24 hours in Madrid

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Gran Vía at nightDo you only have one day to take in the city of Madrid? We’ve got you covered! Our guide to spending 24 hours in the capital of Spain has plenty of suggestions for the morning, afternoon, evening and late night. Choose the activities and attractions you like best and enjoy. You’ll surely come back for more.


Prado Museum

The superb Prado Museum is regarded by many to have the finest art in the world. It houses works belonging to the Spanish Royal collection, including paintings by Rogier van der Weyden, Hieronymus Bosch, Rubens, Fra Angelico, El Greco and Titian, among other artists. However, the Museum stands out for the masterpieces of two of the greatest Spanish painters: Velázquez and Goya. Choose your favourite artist and focus on their paintings or take a tour through the 10 Prado Museum highlights.

El Rastro

The most traditional open-air flea market in Madrid, El Rastro takes you along Ribera de Curtidores and the adjoining streets every Sunday. They say what you can’t find in El Rastro you can’t find anywhere else. From clothes to records or books to natural rubber, keys, frying pans, knives, hats, antiques and all kinds of things you won’t even know what they’re for. After a stroll through this bustling street market, you could have a drink in La Latina district. The shops in the area, offering antiques, second-hand goods and furniture, are open on weekdays too.

El Retiro Park

The green lung in central Madrid doubles as an interesting cultural complex. When the park was commissioned by King Phillip IV, it was meant to be the garden of the Buen Retiro Palace. Since the nineteenth century, it’s been open to all. The wonderful hall of steel and glass that can be seen today was built to host art and industry exhibitions. El Retiro is always lively, filled with Madrileños out for jogging, bicycling, rollerblading, rowing, visiting an exhibition or having a drink in an outdoor café, all in a bohemian and family-friendly atmosphere.


From Plaza Mayor to Royal Palace

You’ll absolutely enjoy walking through the city, especially across Madrid de los Austrias (Hapsburg Madrid). In this part of town, from Plaza Mayor to Plaza de Oriente, are most palaces and convents from the seventeenth century, when the royal court moved to Madrid. Now listen: fold up your map, put away your guidebook and get lost. You’ll find yourself in winding alleys lined with taverns, a Baroque church or a tucked-away garden. The itinerary will lead you to Madrid landmarks like the San Miguel Market, the Royal Palace or the Teatro Real opera house.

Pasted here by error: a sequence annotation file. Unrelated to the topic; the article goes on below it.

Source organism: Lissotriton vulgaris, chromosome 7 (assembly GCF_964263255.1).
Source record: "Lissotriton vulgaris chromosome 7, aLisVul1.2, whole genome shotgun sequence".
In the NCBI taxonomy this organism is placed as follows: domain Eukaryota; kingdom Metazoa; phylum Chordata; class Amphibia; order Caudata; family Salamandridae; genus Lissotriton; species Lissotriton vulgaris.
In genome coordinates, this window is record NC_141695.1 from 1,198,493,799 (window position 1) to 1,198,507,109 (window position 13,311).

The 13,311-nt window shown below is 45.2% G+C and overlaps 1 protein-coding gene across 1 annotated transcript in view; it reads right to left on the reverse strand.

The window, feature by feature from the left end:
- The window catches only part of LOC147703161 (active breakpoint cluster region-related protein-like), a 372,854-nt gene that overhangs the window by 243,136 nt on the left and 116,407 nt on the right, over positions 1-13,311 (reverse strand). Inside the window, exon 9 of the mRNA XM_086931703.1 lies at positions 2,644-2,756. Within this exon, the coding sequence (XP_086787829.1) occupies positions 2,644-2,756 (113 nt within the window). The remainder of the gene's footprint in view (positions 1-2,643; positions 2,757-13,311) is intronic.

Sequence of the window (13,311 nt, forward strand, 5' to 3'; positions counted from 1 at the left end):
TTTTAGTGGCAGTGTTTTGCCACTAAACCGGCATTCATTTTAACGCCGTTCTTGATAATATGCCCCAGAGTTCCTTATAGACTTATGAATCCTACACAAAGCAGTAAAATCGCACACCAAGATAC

From Atocha to Cuatro Torres Business Area

The long north-south axis of Madrid starts at Glorieta del Emperador Carlos V and runs along Paseo del Prado, Paseo de Recoletos and La Castellana, ending past the Cuatro Torres Business Area at the Nudo Norte road junction. Along these avenues you’ll find ministry buildings, the National Library, the Bank of Spain and the Santiago Bernabéu stadium. The Neptuno, Cibeles and Colón fountains or the sculptures in the Museum of Public Art are some of the monuments you’ll come across along the way. As the itinerary covers several kilometres, you could take the Madrid City Tour (hop-on hop-off sightseeing bus, line 2) or a Madrid bus (line 27 runs along the axis, departing from Glorieta de Embajadores).

From Sol to Gran Vía

You’ll love wandering through the streets of the vibrant heart of Madrid. Not only do they shelter museums, churches, palaces and parks but they also have interesting stories to tell. Start at the Kilometre zero marker in Puerta del Sol, from which the national roads starting in Madrid fan out. The second busiest street in the world according to the Guinness Book of Records, Calle de Preciados, begins in this large square. Then take Gran Vía, a lively traditional avenue on which shops, cafés, movie theatres and theatres are to be found.


Out for tapas in Barrio de las Letras

When the sun goes down, the city wakes up. As they say, Madrid never sleeps. A good place to start your tapas tour – which consists in hopping from bar to bar eating bite-size food and drinking a glass of wine or beer – is Plaza de Santa Ana, in Barrio de las Letras (Literary Quarter), just a stone’s throw from Puerta del Sol.

Clubbing in Gran Vía, Malasaña and Chueca

Beyond Gran Vía are Madrid’s nightlife hotspots – Malasaña and Chueca. Since the late 1980s, these two districts have housed the bars, pubs, music venues and clubs that turned the Madrid party into one of the coolest the world over. Malasaña plays indie music, while Chueca is filled with nightclubs catering to the gay and lesbian community.

There’s no better place in Madrid for a great cocktail than Museo Chicote, named after Perico Chicote, the barman who opened this establishment on Gran Vía more than 80 years ago. Classic and creative cocktails here are the perfect mix of wonderful colours, smells and flavours.

Sure, Madrid is a city for night owls, but now wave goodbye because there’s little time remaining from your 24 hours in the capital of Spain. See you back soon!


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